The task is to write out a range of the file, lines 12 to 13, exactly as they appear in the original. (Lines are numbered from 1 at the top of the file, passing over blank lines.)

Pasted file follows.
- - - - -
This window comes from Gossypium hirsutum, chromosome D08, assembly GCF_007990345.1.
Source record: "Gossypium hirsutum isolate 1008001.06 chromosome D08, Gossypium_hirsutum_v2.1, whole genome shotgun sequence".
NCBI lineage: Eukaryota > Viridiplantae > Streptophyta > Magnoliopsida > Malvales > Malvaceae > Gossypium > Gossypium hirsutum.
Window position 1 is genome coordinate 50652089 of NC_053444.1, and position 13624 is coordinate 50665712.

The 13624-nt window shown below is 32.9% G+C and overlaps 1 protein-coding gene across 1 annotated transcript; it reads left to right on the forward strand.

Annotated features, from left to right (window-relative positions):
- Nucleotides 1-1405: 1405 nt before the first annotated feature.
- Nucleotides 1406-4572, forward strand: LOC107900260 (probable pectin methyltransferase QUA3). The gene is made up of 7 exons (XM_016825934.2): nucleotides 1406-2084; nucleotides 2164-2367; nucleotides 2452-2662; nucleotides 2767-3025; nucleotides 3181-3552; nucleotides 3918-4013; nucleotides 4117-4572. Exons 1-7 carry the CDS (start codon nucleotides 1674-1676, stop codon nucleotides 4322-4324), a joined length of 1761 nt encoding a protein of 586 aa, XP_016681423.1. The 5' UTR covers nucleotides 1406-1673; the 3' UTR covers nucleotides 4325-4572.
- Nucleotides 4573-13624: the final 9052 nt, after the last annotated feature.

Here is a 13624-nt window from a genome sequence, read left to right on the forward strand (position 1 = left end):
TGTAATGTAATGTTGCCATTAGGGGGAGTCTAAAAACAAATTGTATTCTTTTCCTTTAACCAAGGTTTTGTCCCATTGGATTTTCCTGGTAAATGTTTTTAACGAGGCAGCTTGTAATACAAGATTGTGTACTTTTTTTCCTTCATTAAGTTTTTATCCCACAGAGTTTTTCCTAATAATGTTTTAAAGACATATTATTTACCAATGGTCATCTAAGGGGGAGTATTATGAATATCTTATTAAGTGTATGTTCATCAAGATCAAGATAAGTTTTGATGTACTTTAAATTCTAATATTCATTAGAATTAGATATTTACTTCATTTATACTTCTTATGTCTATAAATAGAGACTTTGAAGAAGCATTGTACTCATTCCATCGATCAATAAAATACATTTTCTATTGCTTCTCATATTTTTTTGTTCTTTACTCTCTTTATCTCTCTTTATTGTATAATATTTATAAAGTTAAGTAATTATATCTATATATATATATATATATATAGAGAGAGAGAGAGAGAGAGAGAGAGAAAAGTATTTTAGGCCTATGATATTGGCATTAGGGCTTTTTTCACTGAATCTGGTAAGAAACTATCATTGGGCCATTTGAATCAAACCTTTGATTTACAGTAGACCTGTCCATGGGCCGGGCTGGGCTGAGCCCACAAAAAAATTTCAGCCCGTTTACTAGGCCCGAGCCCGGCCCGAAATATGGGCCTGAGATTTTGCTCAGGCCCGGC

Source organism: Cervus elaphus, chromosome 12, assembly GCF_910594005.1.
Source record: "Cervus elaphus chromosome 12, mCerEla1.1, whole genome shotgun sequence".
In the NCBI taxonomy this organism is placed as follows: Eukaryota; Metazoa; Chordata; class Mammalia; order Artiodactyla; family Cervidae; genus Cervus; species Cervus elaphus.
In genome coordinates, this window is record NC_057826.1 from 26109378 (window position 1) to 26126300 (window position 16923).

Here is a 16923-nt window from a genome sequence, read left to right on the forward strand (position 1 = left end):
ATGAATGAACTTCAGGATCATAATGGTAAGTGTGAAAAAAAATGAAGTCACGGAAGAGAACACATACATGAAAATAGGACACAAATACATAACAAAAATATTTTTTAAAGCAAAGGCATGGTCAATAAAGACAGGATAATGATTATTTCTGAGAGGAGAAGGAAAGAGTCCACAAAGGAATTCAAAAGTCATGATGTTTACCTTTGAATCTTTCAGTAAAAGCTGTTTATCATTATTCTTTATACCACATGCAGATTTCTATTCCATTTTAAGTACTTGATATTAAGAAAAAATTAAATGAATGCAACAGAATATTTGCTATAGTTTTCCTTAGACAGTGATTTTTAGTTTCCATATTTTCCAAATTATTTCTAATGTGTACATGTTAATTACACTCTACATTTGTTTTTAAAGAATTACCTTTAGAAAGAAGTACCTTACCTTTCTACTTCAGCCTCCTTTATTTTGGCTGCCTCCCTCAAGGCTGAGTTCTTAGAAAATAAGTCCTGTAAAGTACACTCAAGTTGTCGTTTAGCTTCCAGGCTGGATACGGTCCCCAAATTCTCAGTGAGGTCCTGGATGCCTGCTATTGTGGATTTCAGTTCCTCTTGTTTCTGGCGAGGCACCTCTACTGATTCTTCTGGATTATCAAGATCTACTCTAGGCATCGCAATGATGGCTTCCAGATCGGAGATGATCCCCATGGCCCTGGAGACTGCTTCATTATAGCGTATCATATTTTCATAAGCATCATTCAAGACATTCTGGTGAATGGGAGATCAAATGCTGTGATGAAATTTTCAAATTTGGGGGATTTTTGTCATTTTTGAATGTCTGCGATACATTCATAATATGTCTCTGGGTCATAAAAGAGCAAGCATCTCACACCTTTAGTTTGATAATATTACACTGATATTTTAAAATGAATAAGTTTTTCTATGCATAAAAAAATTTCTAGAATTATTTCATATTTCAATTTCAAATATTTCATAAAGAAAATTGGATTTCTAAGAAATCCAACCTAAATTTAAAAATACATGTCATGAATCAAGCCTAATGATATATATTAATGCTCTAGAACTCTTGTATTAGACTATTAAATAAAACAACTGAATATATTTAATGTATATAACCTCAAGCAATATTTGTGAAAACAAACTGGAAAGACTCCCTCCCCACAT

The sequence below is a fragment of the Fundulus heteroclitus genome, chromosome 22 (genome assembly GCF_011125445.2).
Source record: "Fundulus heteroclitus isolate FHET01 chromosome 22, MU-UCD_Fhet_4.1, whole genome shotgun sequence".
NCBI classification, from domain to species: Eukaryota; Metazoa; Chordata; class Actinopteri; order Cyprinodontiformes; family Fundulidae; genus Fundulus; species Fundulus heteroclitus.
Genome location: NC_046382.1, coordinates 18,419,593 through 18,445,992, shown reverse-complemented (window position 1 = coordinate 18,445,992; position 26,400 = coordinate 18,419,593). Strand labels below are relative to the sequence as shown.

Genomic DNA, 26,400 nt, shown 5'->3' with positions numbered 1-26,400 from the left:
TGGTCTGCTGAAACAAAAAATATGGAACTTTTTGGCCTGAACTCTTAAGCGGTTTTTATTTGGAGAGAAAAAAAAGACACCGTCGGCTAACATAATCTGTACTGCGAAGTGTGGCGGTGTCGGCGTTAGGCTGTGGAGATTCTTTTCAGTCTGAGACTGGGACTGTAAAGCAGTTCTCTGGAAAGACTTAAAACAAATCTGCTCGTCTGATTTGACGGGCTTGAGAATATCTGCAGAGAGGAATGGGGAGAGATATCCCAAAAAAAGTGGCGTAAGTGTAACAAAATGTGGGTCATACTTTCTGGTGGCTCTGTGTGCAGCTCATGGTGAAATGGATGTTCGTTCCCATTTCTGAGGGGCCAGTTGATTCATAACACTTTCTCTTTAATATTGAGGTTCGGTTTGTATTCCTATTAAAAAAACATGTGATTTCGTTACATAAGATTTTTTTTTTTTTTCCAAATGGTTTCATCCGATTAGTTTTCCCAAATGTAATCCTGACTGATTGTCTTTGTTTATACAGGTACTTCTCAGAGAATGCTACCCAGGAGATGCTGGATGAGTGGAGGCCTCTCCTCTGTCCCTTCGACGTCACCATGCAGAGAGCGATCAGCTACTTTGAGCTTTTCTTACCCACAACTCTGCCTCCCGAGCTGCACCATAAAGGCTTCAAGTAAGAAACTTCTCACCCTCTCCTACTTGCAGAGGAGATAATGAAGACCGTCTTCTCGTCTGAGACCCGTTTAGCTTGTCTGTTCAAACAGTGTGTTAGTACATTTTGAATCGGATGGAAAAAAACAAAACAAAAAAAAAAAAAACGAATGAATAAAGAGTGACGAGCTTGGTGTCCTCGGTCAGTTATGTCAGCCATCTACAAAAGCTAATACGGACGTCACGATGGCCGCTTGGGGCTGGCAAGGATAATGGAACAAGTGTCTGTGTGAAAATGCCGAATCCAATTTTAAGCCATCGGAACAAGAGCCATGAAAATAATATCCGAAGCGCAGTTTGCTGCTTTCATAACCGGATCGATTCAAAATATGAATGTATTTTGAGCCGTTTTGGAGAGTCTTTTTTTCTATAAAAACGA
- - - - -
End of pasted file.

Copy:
Source organism: Cervus elaphus, chromosome 12, assembly GCF_910594005.1.
Source record: "Cervus elaphus chromosome 12, mCerEla1.1, whole genome shotgun sequence".